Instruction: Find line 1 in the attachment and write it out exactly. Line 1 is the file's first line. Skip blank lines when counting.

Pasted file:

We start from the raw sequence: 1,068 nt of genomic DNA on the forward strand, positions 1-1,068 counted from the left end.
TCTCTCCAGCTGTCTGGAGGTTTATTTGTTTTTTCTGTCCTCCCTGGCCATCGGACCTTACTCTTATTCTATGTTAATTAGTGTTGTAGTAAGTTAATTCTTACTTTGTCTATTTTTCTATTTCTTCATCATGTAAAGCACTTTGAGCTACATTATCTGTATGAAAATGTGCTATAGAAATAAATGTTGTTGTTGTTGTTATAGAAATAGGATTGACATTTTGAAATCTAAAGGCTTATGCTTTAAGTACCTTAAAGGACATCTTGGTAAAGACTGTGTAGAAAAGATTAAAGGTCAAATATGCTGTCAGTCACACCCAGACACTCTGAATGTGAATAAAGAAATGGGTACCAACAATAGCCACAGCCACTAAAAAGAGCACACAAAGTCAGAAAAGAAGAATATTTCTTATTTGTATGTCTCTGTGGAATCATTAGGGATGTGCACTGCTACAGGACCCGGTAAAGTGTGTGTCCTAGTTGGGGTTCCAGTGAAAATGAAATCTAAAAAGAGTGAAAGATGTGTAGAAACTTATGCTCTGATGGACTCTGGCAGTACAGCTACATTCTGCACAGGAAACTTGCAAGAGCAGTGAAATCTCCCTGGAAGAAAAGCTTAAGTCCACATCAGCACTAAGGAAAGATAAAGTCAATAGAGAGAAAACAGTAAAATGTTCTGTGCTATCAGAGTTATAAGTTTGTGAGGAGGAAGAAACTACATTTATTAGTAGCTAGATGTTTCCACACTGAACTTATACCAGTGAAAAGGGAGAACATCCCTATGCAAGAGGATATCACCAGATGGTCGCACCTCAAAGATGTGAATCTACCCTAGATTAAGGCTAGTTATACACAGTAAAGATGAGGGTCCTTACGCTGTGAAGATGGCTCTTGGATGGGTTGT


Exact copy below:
We start from the raw sequence: 1,068 nt of genomic DNA on the forward strand, positions 1-1,068 counted from the left end.